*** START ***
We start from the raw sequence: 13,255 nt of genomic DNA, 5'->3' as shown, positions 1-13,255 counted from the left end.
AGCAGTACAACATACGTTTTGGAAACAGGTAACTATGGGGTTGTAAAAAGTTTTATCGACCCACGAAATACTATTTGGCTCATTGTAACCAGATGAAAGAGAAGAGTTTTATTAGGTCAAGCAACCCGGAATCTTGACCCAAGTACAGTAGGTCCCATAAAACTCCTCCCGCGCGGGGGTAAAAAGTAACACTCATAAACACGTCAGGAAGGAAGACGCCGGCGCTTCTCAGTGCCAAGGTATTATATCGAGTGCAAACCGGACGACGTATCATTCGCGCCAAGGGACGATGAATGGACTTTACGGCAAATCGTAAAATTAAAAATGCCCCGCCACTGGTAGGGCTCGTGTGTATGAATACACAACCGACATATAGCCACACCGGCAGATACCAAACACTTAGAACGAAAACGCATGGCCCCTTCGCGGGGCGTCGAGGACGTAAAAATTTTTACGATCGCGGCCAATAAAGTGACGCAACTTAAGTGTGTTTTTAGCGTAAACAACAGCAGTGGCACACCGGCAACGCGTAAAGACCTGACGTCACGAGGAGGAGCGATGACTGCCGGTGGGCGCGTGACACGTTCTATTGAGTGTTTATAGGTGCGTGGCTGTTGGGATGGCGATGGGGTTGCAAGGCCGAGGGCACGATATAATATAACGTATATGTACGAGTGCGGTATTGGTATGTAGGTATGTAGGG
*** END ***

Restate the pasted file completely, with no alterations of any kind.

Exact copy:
We start from the raw sequence: 13,255 nt of genomic DNA, 5'->3' as shown, positions 1-13,255 counted from the left end.
AGCAGTACAACATACGTTTTGGAAACAGGTAACTATGGGGTTGTAAAAAGTTTTATCGACCCACGAAATACTATTTGGCTCATTGTAACCAGATGAAAGAGAAGAGTTTTATTAGGTCAAGCAACCCGGAATCTTGACCCAAGTACAGTAGGTCCCATAAAACTCCTCCCGCGCGGGGGTAAAAAGTAACACTCATAAACACGTCAGGAAGGAAGACGCCGGCGCTTCTCAGTGCCAAGGTATTATATCGAGTGCAAACCGGACGACGTATCATTCGCGCCAAGGGACGATGAATGGACTTTACGGCAAATCGTAAAATTAAAAATGCCCCGCCACTGGTAGGGCTCGTGTGTATGAATACACAACCGACATATAGCCACACCGGCAGATACCAAACACTTAGAACGAAAACGCATGGCCCCTTCGCGGGGCGTCGAGGACGTAAAAATTTTTACGATCGCGGCCAATAAAGTGACGCAACTTAAGTGTGTTTTTAGCGTAAACAACAGCAGTGGCACACCGGCAACGCGTAAAGACCTGACGTCACGAGGAGGAGCGATGACTGCCGGTGGGCGCGTGACACGTTCTATTGAGTGTTTATAGGTGCGTGGCTGTTGGGATGGCGATGGGGTTGCAAGGCCGAGGGCACGATATAATATAACGTATATGTACGAGTGCGGTATTGGTATGTAGGTATGTAGGG